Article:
Isn’t it nice when a car genuinely puts a smile on your face? With the Audi RS4 Avant that grin arrived the moment I pressed the ignition starter and heard the twin-turbo 2.9-litre V6 spark-ignition engine roar into action. And with 444bhp at your disposal as well as 600 Nm of torque when the car hits 1,900 rpm, you’d better be ready for it because the RS4 Avant is a car that shows you no mercy.
It is quick. It is incisive. It is planted and responsive. For an estate, it offers an alarming level of agility to the point you may do a double-take as you exit the car expecting to find you were in a sporty coupe all along. You weren’t.
Ultimately, the RS4 offers drivers real-world access to extreme performance via an intoxicating blend of every day usability and phenomenal pace. And that’s something not a lot of other manufacturers can boast.
I should give an honourable mention to Mitsubishi too, who I think had a cracking year. I enjoyed my time in the Eclipse Cross, which offered a comprehensive level of kit as standard and standout stylish looks, as well as the new pick-up derived Shogun Sport, which is probably my ideal vehicle day-to-day.
We’ve driven a few Scorpion-badged cars this year and, as fun as the Abarth 595 was, it’s the droptop 124 Spider that I’d be spending my own money on.. Underneath the retro bodywork lies the same platform as the fantastic MX-5, but Fiat saw fit to don it with a turbocharged 1.4-litre engine. In the Abarth, it’s boosted to 168bhp which, in a roadster weighing 1,060kg, is enough to have an absolute hoot.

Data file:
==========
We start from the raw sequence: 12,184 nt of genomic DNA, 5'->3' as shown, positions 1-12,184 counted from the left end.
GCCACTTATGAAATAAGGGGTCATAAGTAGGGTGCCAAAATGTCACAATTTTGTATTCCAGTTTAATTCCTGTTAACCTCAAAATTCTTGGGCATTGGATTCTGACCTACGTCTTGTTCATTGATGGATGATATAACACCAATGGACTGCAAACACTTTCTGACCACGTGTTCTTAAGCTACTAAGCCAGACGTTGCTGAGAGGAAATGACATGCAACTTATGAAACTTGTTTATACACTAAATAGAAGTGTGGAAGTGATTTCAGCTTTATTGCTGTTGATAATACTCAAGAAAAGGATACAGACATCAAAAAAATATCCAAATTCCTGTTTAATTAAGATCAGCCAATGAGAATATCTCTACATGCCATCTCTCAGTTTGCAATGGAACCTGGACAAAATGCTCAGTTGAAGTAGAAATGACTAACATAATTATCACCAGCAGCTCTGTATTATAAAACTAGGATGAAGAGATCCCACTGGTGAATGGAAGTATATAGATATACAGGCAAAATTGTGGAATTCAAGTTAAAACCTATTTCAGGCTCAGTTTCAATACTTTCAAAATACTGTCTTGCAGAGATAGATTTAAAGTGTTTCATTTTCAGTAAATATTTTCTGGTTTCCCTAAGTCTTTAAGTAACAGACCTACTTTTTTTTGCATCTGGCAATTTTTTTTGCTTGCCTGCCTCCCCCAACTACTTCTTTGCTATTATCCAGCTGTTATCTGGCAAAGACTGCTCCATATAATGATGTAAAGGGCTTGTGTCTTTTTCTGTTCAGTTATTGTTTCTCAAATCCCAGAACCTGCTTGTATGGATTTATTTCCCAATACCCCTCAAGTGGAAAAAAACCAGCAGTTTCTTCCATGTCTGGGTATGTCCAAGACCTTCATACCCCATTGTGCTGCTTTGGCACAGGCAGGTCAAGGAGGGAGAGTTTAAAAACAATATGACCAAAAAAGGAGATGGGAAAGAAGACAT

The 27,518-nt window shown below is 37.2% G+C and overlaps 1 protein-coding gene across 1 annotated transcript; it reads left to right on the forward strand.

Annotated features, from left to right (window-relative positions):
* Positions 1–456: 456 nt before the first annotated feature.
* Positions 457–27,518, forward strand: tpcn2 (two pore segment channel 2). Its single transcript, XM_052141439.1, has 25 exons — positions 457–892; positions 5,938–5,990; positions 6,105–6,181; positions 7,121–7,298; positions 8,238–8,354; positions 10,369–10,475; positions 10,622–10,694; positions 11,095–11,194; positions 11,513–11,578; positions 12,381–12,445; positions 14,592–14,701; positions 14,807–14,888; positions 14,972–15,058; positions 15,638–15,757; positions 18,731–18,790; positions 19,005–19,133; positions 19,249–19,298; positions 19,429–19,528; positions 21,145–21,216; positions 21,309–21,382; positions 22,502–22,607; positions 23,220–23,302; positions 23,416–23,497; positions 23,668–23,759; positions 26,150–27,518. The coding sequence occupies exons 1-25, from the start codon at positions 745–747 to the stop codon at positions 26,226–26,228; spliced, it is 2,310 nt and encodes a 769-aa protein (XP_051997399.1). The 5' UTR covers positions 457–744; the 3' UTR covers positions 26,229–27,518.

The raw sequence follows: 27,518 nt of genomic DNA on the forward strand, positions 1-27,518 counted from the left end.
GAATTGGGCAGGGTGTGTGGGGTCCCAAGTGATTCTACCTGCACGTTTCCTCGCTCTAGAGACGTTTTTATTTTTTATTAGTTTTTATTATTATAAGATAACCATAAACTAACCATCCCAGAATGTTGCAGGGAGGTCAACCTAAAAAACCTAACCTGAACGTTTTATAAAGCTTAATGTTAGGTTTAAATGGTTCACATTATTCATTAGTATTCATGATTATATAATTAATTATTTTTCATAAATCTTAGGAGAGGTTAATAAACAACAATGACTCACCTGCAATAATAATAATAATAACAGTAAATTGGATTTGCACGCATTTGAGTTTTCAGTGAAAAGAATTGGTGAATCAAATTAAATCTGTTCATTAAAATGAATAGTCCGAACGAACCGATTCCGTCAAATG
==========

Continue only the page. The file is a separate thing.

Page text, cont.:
With a 6.8-second 0-62mph time, it’s never going to be the quickest sports car, but that gurgling turbo more than makes up for any lack of performance. The old-school six-speed manual is a seriously sweet unit, too. If there’s one downside, it’s refinement; it’s by no means the most sensible choice as a long-distance commuter or, in fact, generally. However, if smiles-per-mile is a priority and you’re after a great driver’s car, then look no further.
From one retro-inspired car to another, albeit one that takes a very different form. It’s the G-Class. It might look familiar, but almost every component on this car is new. In bonkers G63 guise, it made me reassess some long-held beliefs of what a car this size can do. Thanks to a 4.0-litre bi-turbo V8, you can propel this two-and-a-half-tonne truck from rest to 62mph in 4.5 seconds. See what I mean? A car that looks like this should not be able to do such a thing. Despite being the same shape as a breeze block, in standard guise it’s capable of 137mph, too. Add the AMG Driver’s Pack and that shoots up to 149mph. Suffice to say, you really don’t need the Driver’s Pack.